It’s unfortunate our financial system requires eternal growth, because wisdom in life teaches you that more isn’t always better.

  5. “Krugman’s plan to print money to dig ditches and fill them back up might make the GDP/CPI/WTF numbers look good and bonuses hefty but it doesn’t help humanities problems, rather it merely massages the numbers and pacifies us with the game of life while the banks profit.”

    Exactly my point.

    “We need to eliminate social debt to become a free and happy society. It’s unfortunate our financial system requires eternal growth, because wisdom in life teaches you that more isn’t always better.”

    Interesting. I personally believe that growth is a money-centric measure that ignores the real picture of needs and wants and social conditions. But in terms of “growth” as evolution as a species, and as a civilisation there is so much for us to accomplish — starting with putting mechanisms in place to sustain the environment (I’m agnostic on climate change, but it’d be nice to have CO2 at pre-industrial levels), produce enough food and goods for everyone, etc.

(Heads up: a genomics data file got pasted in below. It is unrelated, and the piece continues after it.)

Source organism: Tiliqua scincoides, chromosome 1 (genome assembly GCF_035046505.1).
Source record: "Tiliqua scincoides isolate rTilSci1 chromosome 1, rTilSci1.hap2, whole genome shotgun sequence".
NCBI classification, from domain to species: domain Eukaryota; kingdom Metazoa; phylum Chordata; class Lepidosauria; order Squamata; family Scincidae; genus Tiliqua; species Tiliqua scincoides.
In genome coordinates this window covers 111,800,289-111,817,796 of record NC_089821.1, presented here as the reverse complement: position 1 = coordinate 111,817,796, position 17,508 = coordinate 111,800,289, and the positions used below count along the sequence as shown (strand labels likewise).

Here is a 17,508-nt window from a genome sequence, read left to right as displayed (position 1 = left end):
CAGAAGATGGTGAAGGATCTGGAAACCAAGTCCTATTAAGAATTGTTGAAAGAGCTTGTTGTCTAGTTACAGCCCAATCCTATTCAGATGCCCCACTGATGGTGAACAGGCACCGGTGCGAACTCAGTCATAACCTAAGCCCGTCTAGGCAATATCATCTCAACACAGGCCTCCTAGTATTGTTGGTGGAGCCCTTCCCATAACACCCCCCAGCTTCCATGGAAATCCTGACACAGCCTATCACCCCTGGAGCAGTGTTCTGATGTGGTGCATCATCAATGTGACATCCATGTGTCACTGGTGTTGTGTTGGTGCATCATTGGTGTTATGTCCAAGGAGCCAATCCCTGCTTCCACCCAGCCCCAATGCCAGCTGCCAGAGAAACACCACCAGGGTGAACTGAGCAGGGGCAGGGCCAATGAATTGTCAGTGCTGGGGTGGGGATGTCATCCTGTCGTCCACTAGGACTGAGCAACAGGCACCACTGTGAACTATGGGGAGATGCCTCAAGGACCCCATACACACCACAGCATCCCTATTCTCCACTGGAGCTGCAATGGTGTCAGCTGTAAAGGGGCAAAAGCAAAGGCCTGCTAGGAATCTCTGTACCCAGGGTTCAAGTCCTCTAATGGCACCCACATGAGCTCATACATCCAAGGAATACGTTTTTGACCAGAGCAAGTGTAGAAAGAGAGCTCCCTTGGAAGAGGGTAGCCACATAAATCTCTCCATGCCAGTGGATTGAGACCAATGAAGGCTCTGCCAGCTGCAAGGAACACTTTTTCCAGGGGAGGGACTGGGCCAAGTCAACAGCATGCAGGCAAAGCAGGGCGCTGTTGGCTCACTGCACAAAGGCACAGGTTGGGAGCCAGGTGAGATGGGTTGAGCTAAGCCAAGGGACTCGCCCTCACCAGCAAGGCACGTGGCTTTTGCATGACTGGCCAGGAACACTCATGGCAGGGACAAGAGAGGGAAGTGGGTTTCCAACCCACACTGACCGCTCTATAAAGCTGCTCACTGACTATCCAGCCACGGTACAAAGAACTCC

The end-game for me is going off-planet, mining the solar system, producing a self-sustaining model for energy, because that would be the ultimate insurance policy against civilisational collapse. That will require an awful lot of development, work, and innovation, if not “growth”.

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  13. Whether such technologies as you describe will work is not information accessible to the discipline of economics, rather it is a scientific/engineering problem.